Dear Members of the House and Senate Appropriations Committees:
On behalf of the undersigned organizations, we urge a strong U.S. commitment to supporting justice and long-term peace and stability in the Central African Republic (CAR) as part of the FY24 State, Foreign Operations, and Related Programs appropriations bill.
We are gravely concerned about cuts to this funding proposed for FY24 by the House Appropriations SFOPs Subcommittee.
Central Africans continue to experience violence and instability at the hands of armed groups, while government forces and their allies have also been responsible for atrocities against civilians. Between October 2022 and January 2023 alone, the United Nations Mission in CAR (known as MINUSCA) documented and verified 608 human rights violations and abuses and violations of international humanitarian law that had affected 1,619 victims comprising 1,317 men, 96 women, and 125 children, and caused 140 conflict-related civilian deaths. As a result of the ongoing crisis, the UN estimates that more than 1.1 million Central Africans—more than one- fourth of the population—have been displaced from their homes, and 49 percent of the population faces food insecurity.
Special Criminal Court:
Details on requested language: The language mentioned above (1) providing CAR’s Special Criminal Court (SCC) with $3 million in funding is consistent with language regarding the Special Criminal Court in the FY23 omnibus appropriations bill text, as well as in previous appropriation bill texts since FY19, P.L. 116-6, P.L. 116-94, P.L. 116-260, and P.L. 117-103.
Justification: The Government of CAR has taken important steps to limit impunity for atrocity crimes committed in the country through the operationalization of the SCC in 2018 to prosecute serious crimes in violation of international law committed since 2003. The court made significant progress in the past year, starting and concluding its first trial. This trial was a landmark moment for victims in the Central African Republic who have repeatedly called for justice for heinous crimes committed during successive conflicts in the country.
On October 31, the judges found the defendants guilty of war crimes and crimes against humanity. One defendant received a life sentence while the other two were given 20 years imprisonment. The conviction is currently on appeal at the court. On June 16, 2023, the court announced a decision to award reparations to victims of the attack.
Twenty-three cases are currently under judicial investigation, which is a phase that precedes trials in civil law systems, as in the Central African Republic. This phase is limited to a two-year period meaning that multiple additional trials should commence in the near term.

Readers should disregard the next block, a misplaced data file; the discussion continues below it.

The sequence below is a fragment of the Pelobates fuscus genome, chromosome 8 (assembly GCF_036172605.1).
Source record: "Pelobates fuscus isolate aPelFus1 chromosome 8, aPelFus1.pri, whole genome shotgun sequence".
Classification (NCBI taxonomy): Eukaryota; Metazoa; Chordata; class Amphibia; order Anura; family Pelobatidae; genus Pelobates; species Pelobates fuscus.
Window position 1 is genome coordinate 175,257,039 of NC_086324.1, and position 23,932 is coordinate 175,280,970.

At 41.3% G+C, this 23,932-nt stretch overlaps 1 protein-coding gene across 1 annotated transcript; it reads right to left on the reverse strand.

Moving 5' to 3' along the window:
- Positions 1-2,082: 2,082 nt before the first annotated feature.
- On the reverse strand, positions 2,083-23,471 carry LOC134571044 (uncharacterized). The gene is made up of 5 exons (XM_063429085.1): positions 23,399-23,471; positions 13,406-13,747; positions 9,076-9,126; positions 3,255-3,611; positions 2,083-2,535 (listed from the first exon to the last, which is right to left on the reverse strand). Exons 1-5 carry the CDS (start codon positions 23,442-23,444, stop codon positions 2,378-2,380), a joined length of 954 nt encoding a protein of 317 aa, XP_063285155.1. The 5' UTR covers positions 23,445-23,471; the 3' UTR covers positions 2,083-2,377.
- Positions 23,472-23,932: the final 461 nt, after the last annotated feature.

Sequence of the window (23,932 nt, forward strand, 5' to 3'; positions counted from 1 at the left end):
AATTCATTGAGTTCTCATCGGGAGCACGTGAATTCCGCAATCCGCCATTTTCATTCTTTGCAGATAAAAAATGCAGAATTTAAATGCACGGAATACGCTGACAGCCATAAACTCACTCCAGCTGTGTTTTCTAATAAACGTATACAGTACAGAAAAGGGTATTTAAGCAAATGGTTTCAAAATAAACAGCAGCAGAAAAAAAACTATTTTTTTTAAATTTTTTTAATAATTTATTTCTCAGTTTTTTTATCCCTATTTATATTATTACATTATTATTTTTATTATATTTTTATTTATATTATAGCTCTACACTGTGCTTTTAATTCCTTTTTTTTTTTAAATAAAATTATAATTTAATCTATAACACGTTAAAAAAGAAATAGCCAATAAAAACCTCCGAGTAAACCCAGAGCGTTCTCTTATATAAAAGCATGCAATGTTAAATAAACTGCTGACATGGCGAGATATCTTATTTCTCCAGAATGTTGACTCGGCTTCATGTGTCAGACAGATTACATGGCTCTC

Since October 2023, at least six additional individuals indicted for international crimes by the court have been arrested. As of February 1, a total of 22 individuals had been indicted by the court since October 2018. Twelve suspects and the three who were convicted in the court’s first trial are currently in detention. In January 2023, the court’s mandate was renewed for one five-year period allowing the court to continue its vital efforts.
The SCC has pioneered a unique cost-efficient structure in which international and national judges and prosecutors work together in the court, which is based in the Central African Republic justice system. The effectiveness of the SCC is important to the government’s ability to hold independent and fair trials and to bring perpetrators of war crimes to justice in order to advance accountability and contribute to long-term stability and peace in the country. The SCC has operated on a modest budget of approximately $14-15 million per year, a fraction of the annual cost of other hybrid war crimes courts. Given the SCC budget, the U.S.’s annual contribution of
$3 million from FY20 – FY23 has provided critically important funding, including for victim and witness protection, operational and financial support for investigative missions, staff training and development, improved case management, and forensics. U.S. funding is also important to incentivizing other donors to dedicate resources to the court.
Details on requested language: The language mentioned above (2) supporting additional funding to advance long-term peace and stability in the Central African Republic, such as support for peacebuilding, reconciliation, food security, democracy, and livelihoods programming, was included as report language in the FY23 appropriations bill (H. Rept. 117–401).
Justification: Renewing inclusion of this language in FY24 appropriations would allow support for peacebuilding initiatives and allow investments in underfunded sectors which currently receive little U.S. funding but are critical to efforts to prevent further atrocities, consolidate peace, and support sustainable recovery of conflict-affected communities.
In recognition of the situation in the Central African Republic, the House of Representatives overwhelmingly passed H. Res. 387 in March 2020, calling for U.S. leadership in supporting peace and accountability efforts in the country. We urge you to continue and strengthen U.S. commitment to justice and long-term sustainable peace for the citizens of the Central African Republic.
*The list of signers is private. Signers have various mandates that may not cover the full scope of the recommendations.